"Lat on your feeeeeeeeeeet!"
This sentence has left the mouth of monsieur Gaulier a lot over the year. And once it does an imaginary whip cracks behind the guilty party and yes, for a short while the feet get lighter.
Then sure enough, a few days later, someone in the class puts on a pair of heavy socks and the same call emerges from under that grey gallic beard.
This idea of lightness features heavily in Philippe's teaching, his book is called the tormentor - light theatre.
In the workshop we are stopped if we are too "'Eavy."
Not just heavy in the way we walk and move but if we are heavy in the way we play or even in the way we handle props.
Non, there is no room for heaviness in this lightest of theatres.
The question of how to teach this is an interesting one and one that our current movement tutor Carlo is addressing in a way that I find totally different to the other teachers.
Many of the other teachers have focussed on fun using a variety of different means to access what they feel is necessary for us at school. Some through dance, others through acrobatics, others using other techniques they have learned and yet Carlo is the only one to address lightness specifically in class.
We practise the horse cantering with specific focus on our feet being silent. We jump the camel jump, a high jump bringing the knees to the chest and landing with a cat like pad on the floor. Some of us are more succesful at this than others. My favourite game of his so far was a game of musical chairs, well sort of, we had chairs and music played. When the music played we had to lift our chair off the floor and dance with it, staying light and tall. When the music stopped we had to place our chairs on the floor and sit on them as quietly as possible. It is surprising when the element of game enters an exercise as simple as moving a chair quietly the results are really noticeable. I also really enjoy his version of the walker game, you may know this one. everybody sits in a chair with the exception of 1 player who is the walker. there is one empty chair and the objective is for the walker to sit in the empty chair, everybody else has to keep the walker out of the empty chair by getting out of their own chair and sitting in the empty chair before the walker sits in it.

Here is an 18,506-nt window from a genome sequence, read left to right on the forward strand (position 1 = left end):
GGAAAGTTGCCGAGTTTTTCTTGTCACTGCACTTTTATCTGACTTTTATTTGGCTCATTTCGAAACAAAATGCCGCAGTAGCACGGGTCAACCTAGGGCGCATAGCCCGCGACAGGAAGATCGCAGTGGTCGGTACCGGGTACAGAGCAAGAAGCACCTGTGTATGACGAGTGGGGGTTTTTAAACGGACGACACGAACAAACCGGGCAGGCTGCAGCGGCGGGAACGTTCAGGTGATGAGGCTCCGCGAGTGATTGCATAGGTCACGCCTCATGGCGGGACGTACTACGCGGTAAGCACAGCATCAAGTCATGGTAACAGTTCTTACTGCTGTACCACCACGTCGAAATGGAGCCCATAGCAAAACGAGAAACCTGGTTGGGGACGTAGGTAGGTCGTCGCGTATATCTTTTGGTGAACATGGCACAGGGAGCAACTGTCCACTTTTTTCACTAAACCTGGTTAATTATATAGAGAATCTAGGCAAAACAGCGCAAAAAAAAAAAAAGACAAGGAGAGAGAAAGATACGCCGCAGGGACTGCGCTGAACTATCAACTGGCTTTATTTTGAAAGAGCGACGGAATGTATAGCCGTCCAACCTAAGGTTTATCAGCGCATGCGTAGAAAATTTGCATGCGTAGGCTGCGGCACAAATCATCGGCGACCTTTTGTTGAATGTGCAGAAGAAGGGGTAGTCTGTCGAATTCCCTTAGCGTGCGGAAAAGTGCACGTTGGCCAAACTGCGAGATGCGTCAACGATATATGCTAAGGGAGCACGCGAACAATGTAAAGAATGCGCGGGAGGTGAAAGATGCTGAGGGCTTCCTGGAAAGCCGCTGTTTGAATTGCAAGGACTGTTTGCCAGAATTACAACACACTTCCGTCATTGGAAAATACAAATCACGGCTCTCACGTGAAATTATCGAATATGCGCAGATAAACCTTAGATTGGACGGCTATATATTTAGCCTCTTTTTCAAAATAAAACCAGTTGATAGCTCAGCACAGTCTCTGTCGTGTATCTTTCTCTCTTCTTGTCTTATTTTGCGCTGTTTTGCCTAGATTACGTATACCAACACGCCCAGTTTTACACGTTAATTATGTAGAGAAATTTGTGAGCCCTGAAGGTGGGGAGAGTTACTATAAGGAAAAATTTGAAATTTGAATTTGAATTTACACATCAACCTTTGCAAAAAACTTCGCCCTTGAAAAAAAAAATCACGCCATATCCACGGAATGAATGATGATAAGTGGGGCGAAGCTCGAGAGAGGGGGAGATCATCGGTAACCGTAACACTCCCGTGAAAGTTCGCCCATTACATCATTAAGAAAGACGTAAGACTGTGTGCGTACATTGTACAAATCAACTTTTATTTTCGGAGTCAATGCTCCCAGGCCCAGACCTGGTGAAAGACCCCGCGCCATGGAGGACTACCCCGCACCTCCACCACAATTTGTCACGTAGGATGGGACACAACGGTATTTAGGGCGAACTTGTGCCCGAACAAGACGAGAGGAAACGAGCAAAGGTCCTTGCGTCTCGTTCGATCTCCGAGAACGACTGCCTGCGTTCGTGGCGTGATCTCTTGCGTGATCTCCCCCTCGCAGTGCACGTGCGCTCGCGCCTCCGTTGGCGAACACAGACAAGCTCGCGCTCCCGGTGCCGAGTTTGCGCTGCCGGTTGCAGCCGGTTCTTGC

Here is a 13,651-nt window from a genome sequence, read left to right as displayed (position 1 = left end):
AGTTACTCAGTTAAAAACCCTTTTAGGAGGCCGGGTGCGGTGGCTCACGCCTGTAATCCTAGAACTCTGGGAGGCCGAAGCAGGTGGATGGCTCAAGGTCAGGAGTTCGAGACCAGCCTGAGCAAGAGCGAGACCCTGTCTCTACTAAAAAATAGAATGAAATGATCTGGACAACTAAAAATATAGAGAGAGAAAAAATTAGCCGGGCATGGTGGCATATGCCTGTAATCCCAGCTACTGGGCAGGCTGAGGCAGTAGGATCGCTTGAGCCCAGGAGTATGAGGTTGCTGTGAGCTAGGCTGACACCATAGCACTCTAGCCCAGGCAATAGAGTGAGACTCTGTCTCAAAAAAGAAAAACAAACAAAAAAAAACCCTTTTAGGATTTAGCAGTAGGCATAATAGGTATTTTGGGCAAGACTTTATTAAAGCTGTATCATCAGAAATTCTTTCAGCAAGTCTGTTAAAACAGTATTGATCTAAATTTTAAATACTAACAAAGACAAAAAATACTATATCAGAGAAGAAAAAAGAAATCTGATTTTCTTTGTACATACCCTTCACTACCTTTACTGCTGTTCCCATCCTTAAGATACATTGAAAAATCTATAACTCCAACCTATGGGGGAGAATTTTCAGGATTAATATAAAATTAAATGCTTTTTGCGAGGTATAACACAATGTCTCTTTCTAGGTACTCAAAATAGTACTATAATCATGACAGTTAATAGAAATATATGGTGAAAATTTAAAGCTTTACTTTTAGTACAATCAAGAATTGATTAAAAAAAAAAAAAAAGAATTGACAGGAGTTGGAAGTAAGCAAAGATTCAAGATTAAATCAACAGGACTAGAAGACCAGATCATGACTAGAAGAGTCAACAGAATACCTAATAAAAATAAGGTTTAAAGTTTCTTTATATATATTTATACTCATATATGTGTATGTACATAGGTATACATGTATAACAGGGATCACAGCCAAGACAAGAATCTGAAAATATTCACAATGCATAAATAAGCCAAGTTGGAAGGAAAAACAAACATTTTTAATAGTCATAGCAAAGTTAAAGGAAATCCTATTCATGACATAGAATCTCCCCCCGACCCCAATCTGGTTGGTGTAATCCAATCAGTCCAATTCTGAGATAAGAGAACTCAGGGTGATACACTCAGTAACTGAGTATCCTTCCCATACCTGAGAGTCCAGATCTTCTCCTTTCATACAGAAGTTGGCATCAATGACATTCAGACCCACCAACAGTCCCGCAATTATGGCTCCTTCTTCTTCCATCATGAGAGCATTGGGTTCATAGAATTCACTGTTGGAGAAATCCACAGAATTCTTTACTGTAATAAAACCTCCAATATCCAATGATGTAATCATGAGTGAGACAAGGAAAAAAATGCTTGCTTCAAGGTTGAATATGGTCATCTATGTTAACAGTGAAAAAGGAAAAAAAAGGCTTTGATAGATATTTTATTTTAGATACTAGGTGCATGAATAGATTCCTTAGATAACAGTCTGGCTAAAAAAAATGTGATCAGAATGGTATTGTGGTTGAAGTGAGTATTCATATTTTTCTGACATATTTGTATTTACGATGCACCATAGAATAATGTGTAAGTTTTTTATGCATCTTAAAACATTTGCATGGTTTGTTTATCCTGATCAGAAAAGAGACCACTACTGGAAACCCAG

I've both played and facilitated this game a lot and have my own "outcomes" from it (I don't like the word outcome as it suggests that I'm actually a bit closed off to what else could be in the game, however in reality thats probably true. Carlo's version stresses that any excessive noise will be penalised by the noise makers removal from the game. So diving into chairs heavily without control suddenly becomes a no-can-do option. Also once the game gets going he introduces a spy. The spy is a person who is there to help the walker sit down in the chair by "accidentally" making a mistake or some other such means. Obviously we all have our eyes closed when he goes around to pick the spy but the spy rule is great because suddenly the whole groups awareness lifts we are all doubly aware as we not only want to keep the walker out the seat but we also want to catch the spy.
We have also looked at balance with Carlo, again this is continuing to train us in lightness and physical control. Balance through an exercise as simple as stepping over a bench in slow motion. What is it to be balanced asked Carlo before going on to say that it was easy to feel and one way to tell was to do something and then ask yourself if i stopped could i do it in reverse? so off we went trying first to step over a giant egg and then onto the bench. Then for added difficulty the same thing but with a book or a shoe balanced on a part of our body. then trying to swap the objects with our classmates.
One of my favourite things so far was the slow motion forward roll. stopping halfway and reversing it.
What is all this concern with lightness for, you may ask yourselves? Why lightness why not heaviness? Why not weight?
For me, when light things take flight, they dance on the winds and flit through the air carving out beautiful patterns that enchant and mesmerize us.
Lightness can do this. In our imaginations, we can soar and take the audience with us, to dream lands filled with the ghosts of beauty and desire. Heaviness cannot do that,as soon as it stomps in it brings the imagination crashing back to earth, back to naturalism and back to the 4 walls of the theatre. And we are reminded that we sit in our seats watching heavy people thud about.
Lightness does the oppositte.
Lightness can set us free